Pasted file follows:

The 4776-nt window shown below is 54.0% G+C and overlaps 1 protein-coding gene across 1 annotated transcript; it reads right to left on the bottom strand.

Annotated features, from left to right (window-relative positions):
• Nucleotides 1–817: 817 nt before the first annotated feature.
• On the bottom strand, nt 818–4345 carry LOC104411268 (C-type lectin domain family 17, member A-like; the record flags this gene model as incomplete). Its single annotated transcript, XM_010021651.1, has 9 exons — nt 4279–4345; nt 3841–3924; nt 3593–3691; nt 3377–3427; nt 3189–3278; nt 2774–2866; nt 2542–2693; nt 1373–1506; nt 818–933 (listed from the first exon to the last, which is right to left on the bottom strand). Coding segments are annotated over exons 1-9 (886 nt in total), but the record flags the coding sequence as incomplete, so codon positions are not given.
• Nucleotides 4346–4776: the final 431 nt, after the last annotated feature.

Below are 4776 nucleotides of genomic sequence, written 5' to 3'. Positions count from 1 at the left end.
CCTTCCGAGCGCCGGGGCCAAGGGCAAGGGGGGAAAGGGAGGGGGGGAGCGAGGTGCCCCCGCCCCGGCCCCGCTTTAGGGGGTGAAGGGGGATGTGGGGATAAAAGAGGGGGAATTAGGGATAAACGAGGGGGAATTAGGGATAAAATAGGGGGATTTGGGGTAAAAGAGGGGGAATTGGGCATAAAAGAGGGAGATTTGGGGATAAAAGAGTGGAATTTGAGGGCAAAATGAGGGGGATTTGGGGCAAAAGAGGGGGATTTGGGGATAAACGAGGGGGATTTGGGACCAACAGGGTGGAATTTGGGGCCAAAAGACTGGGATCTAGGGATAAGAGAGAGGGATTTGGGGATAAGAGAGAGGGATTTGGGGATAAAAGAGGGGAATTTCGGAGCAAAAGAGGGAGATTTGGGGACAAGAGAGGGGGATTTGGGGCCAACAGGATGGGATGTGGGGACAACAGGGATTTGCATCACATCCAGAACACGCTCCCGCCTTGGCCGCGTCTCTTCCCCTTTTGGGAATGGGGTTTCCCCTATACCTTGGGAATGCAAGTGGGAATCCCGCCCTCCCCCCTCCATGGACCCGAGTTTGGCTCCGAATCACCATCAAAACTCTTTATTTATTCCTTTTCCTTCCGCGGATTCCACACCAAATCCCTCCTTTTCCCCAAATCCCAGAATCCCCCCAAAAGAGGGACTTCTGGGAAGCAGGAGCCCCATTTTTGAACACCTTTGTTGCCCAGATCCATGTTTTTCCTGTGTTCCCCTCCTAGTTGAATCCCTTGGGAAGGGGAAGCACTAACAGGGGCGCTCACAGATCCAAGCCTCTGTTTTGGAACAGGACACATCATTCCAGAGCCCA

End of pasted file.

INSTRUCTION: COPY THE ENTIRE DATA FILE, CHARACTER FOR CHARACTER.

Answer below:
The 4776-nt window shown below is 54.0% G+C and overlaps 1 protein-coding gene across 1 annotated transcript; it reads right to left on the bottom strand.

Annotated features, from left to right (window-relative positions):
• Nucleotides 1–817: 817 nt before the first annotated feature.
• On the bottom strand, nt 818–4345 carry LOC104411268 (C-type lectin domain family 17, member A-like; the record flags this gene model as incomplete). Its single annotated transcript, XM_010021651.1, has 9 exons — nt 4279–4345; nt 3841–3924; nt 3593–3691; nt 3377–3427; nt 3189–3278; nt 2774–2866; nt 2542–2693; nt 1373–1506; nt 818–933 (listed from the first exon to the last, which is right to left on the bottom strand). Coding segments are annotated over exons 1-9 (886 nt in total), but the record flags the coding sequence as incomplete, so codon positions are not given.
• Nucleotides 4346–4776: the final 431 nt, after the last annotated feature.

Below are 4776 nucleotides of genomic sequence, written 5' to 3'. Positions count from 1 at the left end.
CCTTCCGAGCGCCGGGGCCAAGGGCAAGGGGGGAAAGGGAGGGGGGGAGCGAGGTGCCCCCGCCCCGGCCCCGCTTTAGGGGGTGAAGGGGGATGTGGGGATAAAAGAGGGGGAATTAGGGATAAACGAGGGGGAATTAGGGATAAAATAGGGGGATTTGGGGTAAAAGAGGGGGAATTGGGCATAAAAGAGGGAGATTTGGGGATAAAAGAGTGGAATTTGAGGGCAAAATGAGGGGGATTTGGGGCAAAAGAGGGGGATTTGGGGATAAACGAGGGGGATTTGGGACCAACAGGGTGGAATTTGGGGCCAAAAGACTGGGATCTAGGGATAAGAGAGAGGGATTTGGGGATAAGAGAGAGGGATTTGGGGATAAAAGAGGGGAATTTCGGAGCAAAAGAGGGAGATTTGGGGACAAGAGAGGGGGATTTGGGGCCAACAGGATGGGATGTGGGGACAACAGGGATTTGCATCACATCCAGAACACGCTCCCGCCTTGGCCGCGTCTCTTCCCCTTTTGGGAATGGGGTTTCCCCTATACCTTGGGAATGCAAGTGGGAATCCCGCCCTCCCCCCTCCATGGACCCGAGTTTGGCTCCGAATCACCATCAAAACTCTTTATTTATTCCTTTTCCTTCCGCGGATTCCACACCAAATCCCTCCTTTTCCCCAAATCCCAGAATCCCCCCAAAAGAGGGACTTCTGGGAAGCAGGAGCCCCATTTTTGAACACCTTTGTTGCCCAGATCCATGTTTTTCCTGTGTTCCCCTCCTAGTTGAATCCCTTGGGAAGGGGAAGCACTAACAGGGGCGCTCACAGATCCAAGCCTCTGTTTTGGAACAGGACACATCATTCCAGAGCCCA